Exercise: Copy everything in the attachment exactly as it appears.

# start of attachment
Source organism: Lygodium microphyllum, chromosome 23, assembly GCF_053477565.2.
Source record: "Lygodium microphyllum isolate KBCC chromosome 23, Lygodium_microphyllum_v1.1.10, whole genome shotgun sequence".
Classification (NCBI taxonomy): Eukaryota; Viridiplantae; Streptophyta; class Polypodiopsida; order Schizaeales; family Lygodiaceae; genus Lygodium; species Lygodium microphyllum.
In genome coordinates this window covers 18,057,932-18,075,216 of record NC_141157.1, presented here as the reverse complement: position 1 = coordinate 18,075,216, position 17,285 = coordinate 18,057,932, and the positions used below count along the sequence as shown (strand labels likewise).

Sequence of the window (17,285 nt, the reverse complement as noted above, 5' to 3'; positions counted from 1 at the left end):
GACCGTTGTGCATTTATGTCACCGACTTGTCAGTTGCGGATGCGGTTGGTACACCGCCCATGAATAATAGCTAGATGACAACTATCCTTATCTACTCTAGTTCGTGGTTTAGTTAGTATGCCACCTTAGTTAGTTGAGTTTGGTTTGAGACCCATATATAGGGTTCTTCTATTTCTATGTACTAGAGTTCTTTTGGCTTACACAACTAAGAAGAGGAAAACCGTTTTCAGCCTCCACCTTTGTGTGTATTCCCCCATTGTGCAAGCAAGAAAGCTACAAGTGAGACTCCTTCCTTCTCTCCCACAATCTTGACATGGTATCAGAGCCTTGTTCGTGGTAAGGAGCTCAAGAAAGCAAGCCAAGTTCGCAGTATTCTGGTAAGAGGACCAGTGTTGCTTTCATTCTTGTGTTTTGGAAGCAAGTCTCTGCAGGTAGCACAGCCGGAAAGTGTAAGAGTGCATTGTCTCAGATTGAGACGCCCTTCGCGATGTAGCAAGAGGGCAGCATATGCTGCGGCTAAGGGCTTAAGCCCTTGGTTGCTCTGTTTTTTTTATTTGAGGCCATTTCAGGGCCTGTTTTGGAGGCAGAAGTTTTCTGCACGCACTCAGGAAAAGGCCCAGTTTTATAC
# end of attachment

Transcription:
Source organism: Lygodium microphyllum, chromosome 23, assembly GCF_053477565.2.
Source record: "Lygodium microphyllum isolate KBCC chromosome 23, Lygodium_microphyllum_v1.1.10, whole genome shotgun sequence".
Classification (NCBI taxonomy): Eukaryota; Viridiplantae; Streptophyta; class Polypodiopsida; order Schizaeales; family Lygodiaceae; genus Lygodium; species Lygodium microphyllum.
In genome coordinates this window covers 18,057,932-18,075,216 of record NC_141157.1, presented here as the reverse complement: position 1 = coordinate 18,075,216, position 17,285 = coordinate 18,057,932, and the positions used below count along the sequence as shown (strand labels likewise).

Sequence of the window (17,285 nt, the reverse complement as noted above, 5' to 3'; positions counted from 1 at the left end):
GACCGTTGTGCATTTATGTCACCGACTTGTCAGTTGCGGATGCGGTTGGTACACCGCCCATGAATAATAGCTAGATGACAACTATCCTTATCTACTCTAGTTCGTGGTTTAGTTAGTATGCCACCTTAGTTAGTTGAGTTTGGTTTGAGACCCATATATAGGGTTCTTCTATTTCTATGTACTAGAGTTCTTTTGGCTTACACAACTAAGAAGAGGAAAACCGTTTTCAGCCTCCACCTTTGTGTGTATTCCCCCATTGTGCAAGCAAGAAAGCTACAAGTGAGACTCCTTCCTTCTCTCCCACAATCTTGACATGGTATCAGAGCCTTGTTCGTGGTAAGGAGCTCAAGAAAGCAAGCCAAGTTCGCAGTATTCTGGTAAGAGGACCAGTGTTGCTTTCATTCTTGTGTTTTGGAAGCAAGTCTCTGCAGGTAGCACAGCCGGAAAGTGTAAGAGTGCATTGTCTCAGATTGAGACGCCCTTCGCGATGTAGCAAGAGGGCAGCATATGCTGCGGCTAAGGGCTTAAGCCCTTGGTTGCTCTGTTTTTTTTATTTGAGGCCATTTCAGGGCCTGTTTTGGAGGCAGAAGTTTTCTGCACGCACTCAGGAAAAGGCCCAGTTTTATAC